(This is part four of the series: The Tapestry of God)
Almost two years ago three children were found in a park in the southern part of Ukraine. They had seen their mother make bad choices for her and themselves, and ultimately waste her life away. The beautiful lives that called her "Mama" were taken from her. She lost them because of addictions she could not shake.
Vladislav, Anistasia and Maxim were sent to an orphanage in a village outside of Simferopol, Ukraine. There they would wait and not receive a visit from any relative for the next 18 months. They were outcasts. They were strangers. They were orphans.
We were peering through the fogged windows of a taxi as we made our way down a muddy road. The village showed signs of new life as homes were being pieced together brick by brick using tools not seen since the early 1900's. But one could also see remains of homes that had seen many years of transition in this country. People walking their goats and working their gardens squinted to focus in on the visitors coming into their village.
Our taxi passed through a large gated entrance protecting the inhabitants. Metal playgrounds mixed with tall trees bordered a wide sidewalk leading to the orphanage. In the center of the estate was a mansion dating back to the early 1800's where a wealthy family once governed the village. The broken windows mocked the rich history, a time before wars tore through this land.
We made our way through the dark, narrow halls of this orphanage to the director's office. She was pleasant, yet a strict protector of the children who call this place home. Three children were escorted to the office for us to meet. We spent a few minutes with them, communicating through our facilitator. We agreed to come back for a couple days to see if the children were right for us. But in our hearts we knew we were where God wanted us to be.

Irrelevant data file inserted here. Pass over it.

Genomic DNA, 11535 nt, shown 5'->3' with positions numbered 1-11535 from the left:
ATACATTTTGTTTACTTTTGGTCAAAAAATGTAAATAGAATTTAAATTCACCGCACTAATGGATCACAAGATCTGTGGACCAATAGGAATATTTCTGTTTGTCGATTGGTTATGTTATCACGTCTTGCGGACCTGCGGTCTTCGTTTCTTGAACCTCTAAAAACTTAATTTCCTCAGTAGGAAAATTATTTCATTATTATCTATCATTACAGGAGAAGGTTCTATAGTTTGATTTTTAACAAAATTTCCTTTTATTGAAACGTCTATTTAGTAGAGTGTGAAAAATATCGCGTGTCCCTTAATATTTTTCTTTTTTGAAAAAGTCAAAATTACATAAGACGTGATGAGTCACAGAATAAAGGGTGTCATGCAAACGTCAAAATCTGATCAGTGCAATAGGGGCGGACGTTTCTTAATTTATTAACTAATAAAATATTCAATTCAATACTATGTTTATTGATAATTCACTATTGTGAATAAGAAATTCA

We spent the next week visiting with the children. The characteristic about these children that shined above the rest was the amount of smiles that frequented their faces. They were happy children. But there were times when we asked ourselves, "Is this what we are suppose to do?" We realized we were going through a crisis. It's only natural to go through a crisis of belief when following through with something God has told you to do. To get through this required faith and action. The prayers lifted up by hundreds of people helped us through this time.
In the meantime, our facilitator was working to get the right paperwork in the correct hands at the appropriate deadlines. Our schedule was moving right along, thanks again to the prayers of the saints back home. It was soon time for our court date, a meeting I will never forget.
Vladislav and Anistasia were dressed to look their best. All the children in the orphanage share clothes, but this special day was reserved for special clothes. Maxim stayed back, for he was not of age to stand before the judge. These two little ones made us very proud. The judge asked them if they wanted to have a new father and mother, a new life, a new name and to leave the past behind. During this encounter the parallels were leaping out of this story. We could only smile at the what God was showing us.
When someone puts their faith in Christ, they have to accept Him and confess Him. (Romans 10:9-10) When they do, they are agreeing to a new life, with a new name and to leave the past behind. They are no longer a stranger, an outcast...an orphan. They have a Father in Heaven who loves them and is preparing a place for them.
There are people back home helping us to prepare a place for these children who have confessed to the judge and accepted us as parents. They are getting to know their new father and mother. On the playground they cry out, "Mama, Papa". And they are answering to their new names.
Thank you for helping us celebrate the new lives of Lawson, Marion and Lincoln.
(Come back to our blog for: The Tapestry of God: Finding Our Way Home)